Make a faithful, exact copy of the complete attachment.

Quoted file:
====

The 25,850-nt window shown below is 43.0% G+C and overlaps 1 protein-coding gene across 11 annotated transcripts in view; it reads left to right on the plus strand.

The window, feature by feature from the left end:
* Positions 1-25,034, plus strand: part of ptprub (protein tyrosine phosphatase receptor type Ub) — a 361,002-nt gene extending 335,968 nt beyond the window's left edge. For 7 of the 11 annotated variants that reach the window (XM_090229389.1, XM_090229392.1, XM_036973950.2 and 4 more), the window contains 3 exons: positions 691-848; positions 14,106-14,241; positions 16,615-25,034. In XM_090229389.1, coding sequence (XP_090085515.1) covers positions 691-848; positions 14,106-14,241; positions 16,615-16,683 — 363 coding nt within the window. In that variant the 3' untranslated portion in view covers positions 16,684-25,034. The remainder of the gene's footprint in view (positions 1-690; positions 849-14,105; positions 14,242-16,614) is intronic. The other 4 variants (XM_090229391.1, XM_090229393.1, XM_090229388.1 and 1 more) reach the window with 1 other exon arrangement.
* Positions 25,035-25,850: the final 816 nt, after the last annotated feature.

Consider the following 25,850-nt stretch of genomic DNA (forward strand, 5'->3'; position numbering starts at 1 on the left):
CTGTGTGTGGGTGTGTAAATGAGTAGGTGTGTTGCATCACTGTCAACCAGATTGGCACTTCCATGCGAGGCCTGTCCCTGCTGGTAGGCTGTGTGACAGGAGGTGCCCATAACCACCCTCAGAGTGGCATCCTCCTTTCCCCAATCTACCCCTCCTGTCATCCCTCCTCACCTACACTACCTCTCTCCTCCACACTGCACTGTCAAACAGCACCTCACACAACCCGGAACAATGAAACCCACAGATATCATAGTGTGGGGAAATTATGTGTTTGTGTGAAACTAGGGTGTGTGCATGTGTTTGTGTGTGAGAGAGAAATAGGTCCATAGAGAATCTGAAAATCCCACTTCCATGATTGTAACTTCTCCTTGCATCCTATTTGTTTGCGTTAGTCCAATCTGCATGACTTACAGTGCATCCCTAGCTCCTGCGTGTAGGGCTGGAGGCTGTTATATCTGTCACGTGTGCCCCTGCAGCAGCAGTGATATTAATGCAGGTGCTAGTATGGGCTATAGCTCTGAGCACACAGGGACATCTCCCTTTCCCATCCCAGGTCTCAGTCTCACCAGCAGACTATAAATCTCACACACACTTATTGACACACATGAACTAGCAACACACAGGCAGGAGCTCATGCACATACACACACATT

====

The 25,850-nt window shown below is 43.0% G+C and overlaps 1 protein-coding gene across 11 annotated transcripts in view; it reads left to right on the plus strand.

The window, feature by feature from the left end:
* Positions 1-25,034, plus strand: part of ptprub (protein tyrosine phosphatase receptor type Ub) — a 361,002-nt gene extending 335,968 nt beyond the window's left edge. For 7 of the 11 annotated variants that reach the window (XM_090229389.1, XM_090229392.1, XM_036973950.2 and 4 more), the window contains 3 exons: positions 691-848; positions 14,106-14,241; positions 16,615-25,034. In XM_090229389.1, coding sequence (XP_090085515.1) covers positions 691-848; positions 14,106-14,241; positions 16,615-16,683 — 363 coding nt within the window. In that variant the 3' untranslated portion in view covers positions 16,684-25,034. The remainder of the gene's footprint in view (positions 1-690; positions 849-14,105; positions 14,242-16,614) is intronic. The other 4 variants (XM_090229391.1, XM_090229393.1, XM_090229388.1 and 1 more) reach the window with 1 other exon arrangement.
* Positions 25,035-25,850: the final 816 nt, after the last annotated feature.

Consider the following 25,850-nt stretch of genomic DNA (forward strand, 5'->3'; position numbering starts at 1 on the left):
CTGTGTGTGGGTGTGTAAATGAGTAGGTGTGTTGCATCACTGTCAACCAGATTGGCACTTCCATGCGAGGCCTGTCCCTGCTGGTAGGCTGTGTGACAGGAGGTGCCCATAACCACCCTCAGAGTGGCATCCTCCTTTCCCCAATCTACCCCTCCTGTCATCCCTCCTCACCTACACTACCTCTCTCCTCCACACTGCACTGTCAAACAGCACCTCACACAACCCGGAACAATGAAACCCACAGATATCATAGTGTGGGGAAATTATGTGTTTGTGTGAAACTAGGGTGTGTGCATGTGTTTGTGTGTGAGAGAGAAATAGGTCCATAGAGAATCTGAAAATCCCACTTCCATGATTGTAACTTCTCCTTGCATCCTATTTGTTTGCGTTAGTCCAATCTGCATGACTTACAGTGCATCCCTAGCTCCTGCGTGTAGGGCTGGAGGCTGTTATATCTGTCACGTGTGCCCCTGCAGCAGCAGTGATATTAATGCAGGTGCTAGTATGGGCTATAGCTCTGAGCACACAGGGACATCTCCCTTTCCCATCCCAGGTCTCAGTCTCACCAGCAGACTATAAATCTCACACACACTTATTGACACACATGAACTAGCAACACACAGGCAGGAGCTCATGCACATACACACACATT